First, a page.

It wasn't until my daughter's best friend started playing with our alphabet fridge magnets that I began to panic about my children's future. Not that little Lucy, then four and the same age to the day as my daughter Ella, was shoving them up the nose of the baby or any other of the trillion anti-social uses for a fridge magnet that my children have discovered.
No, it was far, far scarier than that. Lucy was using them to spell out "lid"and "dog". She and her family had come over from the UK to visit us in Brussels for the weekend, and things had been going so well. Now I was getting shivers up my spine and Ella watched in awed silence, before asking me: "What is she doing? And when can I do that too?" The answer, in the Belgian state education system, is not for a long, long time. Part of me is even beginning to think that "dog" and "lid" may be out of reach forever, though in my rational moments I know that Ella, now five, will finally have her first brush with literacy in the next academic year, at six.
The results are said to be spectacular - holding off until this age means that you go from a tabula rasa to the dizzy heights of the Walloon version of Harry Potter in weeks, missing out completely on such instruments of torture as flashcards and Annie-the-Apple.
In the meantime, she is having an idyllic time at school, being treated pretty much as she was on her first day, when she was two-and-a-half. Then, a good morning's work meant a heavy session in the sandpit, followed by plenty of colouring and a serious break for snacks. Today, I still empty a mini-Sahara out of each shoe before we sit down to admire her latest sheaf of drawings, liberally sprinkled with Belgian waffle crumbs.
This wouldn't matter, of course, if we weren't going back to the UK. After all, Europeans manage rather well on this system, eventually collecting their Baccalaureate at 18 with no ill effects to show for their sandpit years apart from terrible wear and tear on the socks. Slotting back into the British education system, though, is going to be the hardest work poor Ella has ever done.
We are not alone in our anguish - recently friends returning to Britain hired a private tutor for their children before even thinking of booking the remval vans. To no avail: their daughter, who had been in the highest stream in her private, English-language Brussels school, was turned down by three independent schools in the UK, on the grounds that her reading age was "just not up to scratch". She was only six months over her chronological age, instead of the required two years.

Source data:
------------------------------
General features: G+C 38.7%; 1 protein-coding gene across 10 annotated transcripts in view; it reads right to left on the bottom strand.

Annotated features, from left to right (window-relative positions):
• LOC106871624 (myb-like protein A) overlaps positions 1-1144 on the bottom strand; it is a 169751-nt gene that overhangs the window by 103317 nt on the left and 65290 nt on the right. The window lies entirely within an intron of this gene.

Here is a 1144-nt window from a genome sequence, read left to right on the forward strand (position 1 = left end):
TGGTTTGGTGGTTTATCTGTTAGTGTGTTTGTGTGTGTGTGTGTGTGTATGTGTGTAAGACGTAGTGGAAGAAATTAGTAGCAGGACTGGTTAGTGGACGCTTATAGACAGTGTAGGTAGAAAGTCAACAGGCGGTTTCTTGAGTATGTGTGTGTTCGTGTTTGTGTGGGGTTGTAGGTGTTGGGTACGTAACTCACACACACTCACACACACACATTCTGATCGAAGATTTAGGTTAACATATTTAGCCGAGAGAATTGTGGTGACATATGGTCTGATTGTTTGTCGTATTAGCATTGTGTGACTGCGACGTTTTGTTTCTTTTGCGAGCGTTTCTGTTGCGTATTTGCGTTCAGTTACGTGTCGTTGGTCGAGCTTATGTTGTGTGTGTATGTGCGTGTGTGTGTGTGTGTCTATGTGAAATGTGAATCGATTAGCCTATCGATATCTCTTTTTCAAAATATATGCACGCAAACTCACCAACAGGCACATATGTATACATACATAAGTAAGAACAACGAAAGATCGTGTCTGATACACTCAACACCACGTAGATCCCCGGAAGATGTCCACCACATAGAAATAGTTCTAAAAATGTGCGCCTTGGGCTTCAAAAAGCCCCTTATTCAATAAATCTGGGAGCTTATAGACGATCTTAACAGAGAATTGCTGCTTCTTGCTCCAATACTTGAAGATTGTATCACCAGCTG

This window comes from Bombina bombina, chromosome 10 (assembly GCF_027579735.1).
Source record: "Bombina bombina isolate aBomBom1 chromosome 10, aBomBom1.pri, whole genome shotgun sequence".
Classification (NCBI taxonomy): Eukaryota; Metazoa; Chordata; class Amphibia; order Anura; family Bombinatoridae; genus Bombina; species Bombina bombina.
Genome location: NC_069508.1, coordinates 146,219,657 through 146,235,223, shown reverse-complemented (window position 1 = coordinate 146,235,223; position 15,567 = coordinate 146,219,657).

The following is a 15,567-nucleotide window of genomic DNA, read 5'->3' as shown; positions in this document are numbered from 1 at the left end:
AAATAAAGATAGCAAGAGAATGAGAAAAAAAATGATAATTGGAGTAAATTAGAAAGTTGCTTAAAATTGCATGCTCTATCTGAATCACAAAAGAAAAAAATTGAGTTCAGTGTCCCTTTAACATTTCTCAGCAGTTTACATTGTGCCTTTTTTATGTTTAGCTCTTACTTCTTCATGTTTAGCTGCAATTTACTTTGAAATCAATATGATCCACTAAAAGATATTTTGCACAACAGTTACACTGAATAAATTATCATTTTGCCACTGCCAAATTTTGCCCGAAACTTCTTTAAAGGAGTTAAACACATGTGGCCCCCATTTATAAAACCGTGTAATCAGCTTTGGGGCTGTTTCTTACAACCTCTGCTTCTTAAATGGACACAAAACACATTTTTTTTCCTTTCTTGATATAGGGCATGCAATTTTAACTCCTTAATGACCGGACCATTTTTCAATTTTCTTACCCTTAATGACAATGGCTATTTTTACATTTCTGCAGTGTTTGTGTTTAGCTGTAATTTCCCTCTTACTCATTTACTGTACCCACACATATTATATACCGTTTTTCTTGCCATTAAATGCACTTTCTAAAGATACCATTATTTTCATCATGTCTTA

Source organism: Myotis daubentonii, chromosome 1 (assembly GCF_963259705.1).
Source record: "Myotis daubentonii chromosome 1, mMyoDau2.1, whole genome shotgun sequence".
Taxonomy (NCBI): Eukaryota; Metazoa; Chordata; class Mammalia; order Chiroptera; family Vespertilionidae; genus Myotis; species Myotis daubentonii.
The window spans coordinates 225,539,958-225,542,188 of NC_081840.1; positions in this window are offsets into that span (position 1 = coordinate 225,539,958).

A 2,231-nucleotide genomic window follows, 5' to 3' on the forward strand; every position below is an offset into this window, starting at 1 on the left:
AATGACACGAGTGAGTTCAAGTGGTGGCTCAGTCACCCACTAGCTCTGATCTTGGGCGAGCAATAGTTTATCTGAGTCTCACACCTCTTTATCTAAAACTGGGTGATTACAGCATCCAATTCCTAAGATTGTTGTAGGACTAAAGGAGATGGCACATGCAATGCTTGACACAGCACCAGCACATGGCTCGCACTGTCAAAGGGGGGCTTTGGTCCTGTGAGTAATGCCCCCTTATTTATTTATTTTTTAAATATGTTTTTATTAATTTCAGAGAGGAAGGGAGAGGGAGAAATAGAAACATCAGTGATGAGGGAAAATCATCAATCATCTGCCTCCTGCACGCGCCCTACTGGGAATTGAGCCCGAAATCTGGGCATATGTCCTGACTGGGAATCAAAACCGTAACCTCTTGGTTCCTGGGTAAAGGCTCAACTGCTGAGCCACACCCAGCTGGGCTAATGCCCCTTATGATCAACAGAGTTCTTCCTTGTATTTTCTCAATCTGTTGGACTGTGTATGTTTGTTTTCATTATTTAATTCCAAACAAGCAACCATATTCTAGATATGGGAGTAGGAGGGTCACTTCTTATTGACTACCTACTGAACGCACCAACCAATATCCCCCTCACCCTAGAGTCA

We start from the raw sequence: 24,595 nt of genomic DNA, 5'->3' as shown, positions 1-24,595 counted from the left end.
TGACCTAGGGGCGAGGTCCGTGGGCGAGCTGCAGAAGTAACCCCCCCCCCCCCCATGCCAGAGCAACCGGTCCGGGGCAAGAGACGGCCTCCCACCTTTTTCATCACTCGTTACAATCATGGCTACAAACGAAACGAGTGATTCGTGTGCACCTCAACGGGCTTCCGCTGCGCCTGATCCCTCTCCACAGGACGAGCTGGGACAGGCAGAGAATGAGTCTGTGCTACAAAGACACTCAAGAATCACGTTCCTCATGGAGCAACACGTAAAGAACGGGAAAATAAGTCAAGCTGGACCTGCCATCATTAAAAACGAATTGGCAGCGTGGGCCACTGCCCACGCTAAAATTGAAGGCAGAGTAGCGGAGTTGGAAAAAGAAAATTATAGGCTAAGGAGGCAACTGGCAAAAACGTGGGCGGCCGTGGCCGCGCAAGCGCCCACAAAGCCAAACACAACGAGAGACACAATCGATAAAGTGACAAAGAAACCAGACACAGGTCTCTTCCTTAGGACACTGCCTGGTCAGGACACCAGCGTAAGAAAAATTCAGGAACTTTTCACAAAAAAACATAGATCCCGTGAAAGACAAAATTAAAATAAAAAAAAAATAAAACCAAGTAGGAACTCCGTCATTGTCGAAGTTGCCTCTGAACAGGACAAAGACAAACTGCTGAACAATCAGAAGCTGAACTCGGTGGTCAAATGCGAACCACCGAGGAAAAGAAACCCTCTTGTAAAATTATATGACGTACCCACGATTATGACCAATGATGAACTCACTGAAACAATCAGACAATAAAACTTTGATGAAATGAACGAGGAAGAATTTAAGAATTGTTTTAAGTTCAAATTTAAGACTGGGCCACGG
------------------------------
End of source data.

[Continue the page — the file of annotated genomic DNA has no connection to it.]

We would much rather Ella went into the State system - but could we really drag her from sandpit to SATs tests in one year?
Aha, but this lazy mother is not putting the work in herself, I hear you cry. Wrong. Like every anxious middle-class mummy, I've been trying to educate my child since she was a foetus, starting with playing her soothing Bach in utero, progressing to ABC books and number games as soon as she showed her face.
I now have a shelf of "teach your child to read and write" books, all promising they are perfectly attuned to the national curriculum - we even boast one with Carol Vorderman on the cover, though obviously we have to keep that one face down as the three-year-old is prone to nightmares.
I soon discovered, though, that there was little point in trying to unravel the mysteries of the alphabet in lower case, when the few words the school was introducing were all printed firmly in capitals. Now things are more complicated still, as Ella tries to conquer the cursive style.
All she writes is her name, naturally, but watching her at it is like seeing a bareback rider on a bucking broncho, as she struggles with all those undulating curves. If I'd known we'd spend her early years in Belgium, I'd have given her a name without loops.
Yet as Ella and her classmates happily conduct experiments with water, find out about Ancient Egypt (there was lots of sand there, she says) and, above all, learn to listen to each other politely and attentively, I wonder which system is wrong.
Is it the one which allows children the freedom to develop before they have to learn, and sees the vast majority of its children through at least the first year of university, or the one which produces whey-faced little mites, struggling precociously to compose "lid" and "dog", whose enthusiasm and education end abruptly at 16?
Alice Castle is a freelance journalist